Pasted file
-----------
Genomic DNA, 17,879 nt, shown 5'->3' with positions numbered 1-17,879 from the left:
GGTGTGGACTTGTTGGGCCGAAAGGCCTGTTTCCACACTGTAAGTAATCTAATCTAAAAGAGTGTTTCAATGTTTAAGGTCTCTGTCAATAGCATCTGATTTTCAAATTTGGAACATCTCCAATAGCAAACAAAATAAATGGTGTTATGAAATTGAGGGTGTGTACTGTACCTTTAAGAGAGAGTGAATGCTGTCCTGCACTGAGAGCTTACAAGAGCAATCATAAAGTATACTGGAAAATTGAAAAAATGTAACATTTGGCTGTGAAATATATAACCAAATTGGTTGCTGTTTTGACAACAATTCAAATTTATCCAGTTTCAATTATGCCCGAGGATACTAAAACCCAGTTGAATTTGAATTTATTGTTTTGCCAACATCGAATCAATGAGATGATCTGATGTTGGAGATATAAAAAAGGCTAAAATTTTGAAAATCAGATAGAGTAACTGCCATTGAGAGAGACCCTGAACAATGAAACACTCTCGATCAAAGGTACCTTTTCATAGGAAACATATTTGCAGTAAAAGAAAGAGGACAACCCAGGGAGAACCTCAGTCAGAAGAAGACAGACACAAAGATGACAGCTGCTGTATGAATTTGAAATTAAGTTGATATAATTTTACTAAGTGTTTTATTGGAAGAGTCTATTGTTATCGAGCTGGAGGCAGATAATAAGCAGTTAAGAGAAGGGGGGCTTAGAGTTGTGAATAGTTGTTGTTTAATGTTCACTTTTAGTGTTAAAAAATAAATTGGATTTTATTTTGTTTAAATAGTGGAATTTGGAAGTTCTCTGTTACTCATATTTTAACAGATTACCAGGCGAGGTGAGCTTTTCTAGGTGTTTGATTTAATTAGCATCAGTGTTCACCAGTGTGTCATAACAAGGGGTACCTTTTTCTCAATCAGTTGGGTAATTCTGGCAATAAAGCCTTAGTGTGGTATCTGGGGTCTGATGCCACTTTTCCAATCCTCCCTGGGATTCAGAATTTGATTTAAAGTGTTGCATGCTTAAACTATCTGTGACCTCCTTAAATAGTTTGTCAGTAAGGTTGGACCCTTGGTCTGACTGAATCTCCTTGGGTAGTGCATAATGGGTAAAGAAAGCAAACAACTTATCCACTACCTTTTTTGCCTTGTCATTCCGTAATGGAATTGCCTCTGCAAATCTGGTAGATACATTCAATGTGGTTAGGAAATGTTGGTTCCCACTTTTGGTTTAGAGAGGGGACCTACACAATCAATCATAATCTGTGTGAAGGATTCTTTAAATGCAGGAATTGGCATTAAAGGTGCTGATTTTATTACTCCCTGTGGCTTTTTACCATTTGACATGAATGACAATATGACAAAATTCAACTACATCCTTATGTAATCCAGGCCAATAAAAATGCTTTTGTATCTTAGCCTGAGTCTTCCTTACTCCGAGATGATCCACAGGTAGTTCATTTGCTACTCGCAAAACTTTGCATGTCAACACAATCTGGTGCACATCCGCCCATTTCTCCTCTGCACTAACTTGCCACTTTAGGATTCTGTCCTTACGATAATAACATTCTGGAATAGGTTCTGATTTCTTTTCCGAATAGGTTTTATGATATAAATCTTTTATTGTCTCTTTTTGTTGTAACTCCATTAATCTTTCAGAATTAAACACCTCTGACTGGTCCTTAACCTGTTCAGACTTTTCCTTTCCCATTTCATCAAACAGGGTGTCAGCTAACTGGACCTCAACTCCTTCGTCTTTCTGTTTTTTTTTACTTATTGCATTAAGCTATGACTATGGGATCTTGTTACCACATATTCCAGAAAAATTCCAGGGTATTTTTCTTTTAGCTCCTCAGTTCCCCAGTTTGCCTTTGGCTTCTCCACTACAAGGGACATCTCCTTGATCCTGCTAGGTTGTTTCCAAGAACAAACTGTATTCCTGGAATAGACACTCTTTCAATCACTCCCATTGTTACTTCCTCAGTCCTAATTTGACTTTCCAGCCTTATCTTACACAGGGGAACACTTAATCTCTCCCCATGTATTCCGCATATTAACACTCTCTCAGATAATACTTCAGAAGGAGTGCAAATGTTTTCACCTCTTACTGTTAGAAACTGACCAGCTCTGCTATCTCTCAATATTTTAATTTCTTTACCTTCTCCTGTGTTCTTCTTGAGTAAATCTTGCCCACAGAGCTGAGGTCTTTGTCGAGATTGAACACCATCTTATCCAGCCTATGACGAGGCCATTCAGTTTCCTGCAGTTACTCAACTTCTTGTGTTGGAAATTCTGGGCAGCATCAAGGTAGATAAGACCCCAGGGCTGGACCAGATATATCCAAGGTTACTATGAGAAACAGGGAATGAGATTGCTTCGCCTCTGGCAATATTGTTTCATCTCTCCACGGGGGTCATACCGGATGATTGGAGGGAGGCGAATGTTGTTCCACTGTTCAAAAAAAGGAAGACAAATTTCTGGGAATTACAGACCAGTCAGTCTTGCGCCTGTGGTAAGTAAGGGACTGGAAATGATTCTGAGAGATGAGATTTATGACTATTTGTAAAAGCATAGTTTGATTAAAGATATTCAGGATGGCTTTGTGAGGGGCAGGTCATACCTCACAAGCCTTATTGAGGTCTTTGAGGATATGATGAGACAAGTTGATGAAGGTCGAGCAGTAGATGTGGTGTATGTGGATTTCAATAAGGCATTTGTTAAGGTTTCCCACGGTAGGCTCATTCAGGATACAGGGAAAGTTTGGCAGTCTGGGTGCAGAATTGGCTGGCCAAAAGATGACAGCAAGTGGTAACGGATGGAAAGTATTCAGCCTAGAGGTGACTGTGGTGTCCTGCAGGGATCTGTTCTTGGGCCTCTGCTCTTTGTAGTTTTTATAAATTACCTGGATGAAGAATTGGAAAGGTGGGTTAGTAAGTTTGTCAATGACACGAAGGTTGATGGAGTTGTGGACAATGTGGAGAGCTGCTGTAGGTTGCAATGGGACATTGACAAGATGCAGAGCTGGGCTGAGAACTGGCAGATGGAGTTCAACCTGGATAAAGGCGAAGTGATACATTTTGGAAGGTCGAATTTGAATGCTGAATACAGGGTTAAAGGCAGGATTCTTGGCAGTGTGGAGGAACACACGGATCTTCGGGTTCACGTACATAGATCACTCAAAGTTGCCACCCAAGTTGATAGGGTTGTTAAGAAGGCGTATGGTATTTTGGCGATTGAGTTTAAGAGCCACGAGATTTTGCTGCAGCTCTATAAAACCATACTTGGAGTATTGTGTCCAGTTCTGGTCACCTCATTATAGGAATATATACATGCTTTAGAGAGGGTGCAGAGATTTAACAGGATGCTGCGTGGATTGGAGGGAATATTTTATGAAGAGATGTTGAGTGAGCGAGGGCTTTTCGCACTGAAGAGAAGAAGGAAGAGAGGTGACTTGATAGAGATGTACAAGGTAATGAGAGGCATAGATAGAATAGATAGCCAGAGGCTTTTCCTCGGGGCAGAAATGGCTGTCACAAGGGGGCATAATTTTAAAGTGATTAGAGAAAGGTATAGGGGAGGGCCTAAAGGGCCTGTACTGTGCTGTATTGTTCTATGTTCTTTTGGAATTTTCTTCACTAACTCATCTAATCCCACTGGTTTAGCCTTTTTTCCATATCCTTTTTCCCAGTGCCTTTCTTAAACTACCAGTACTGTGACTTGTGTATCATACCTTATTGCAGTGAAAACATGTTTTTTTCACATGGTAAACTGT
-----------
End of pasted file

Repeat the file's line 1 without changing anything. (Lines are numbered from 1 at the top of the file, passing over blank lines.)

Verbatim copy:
Genomic DNA, 17,879 nt, shown 5'->3' with positions numbered 1-17,879 from the left: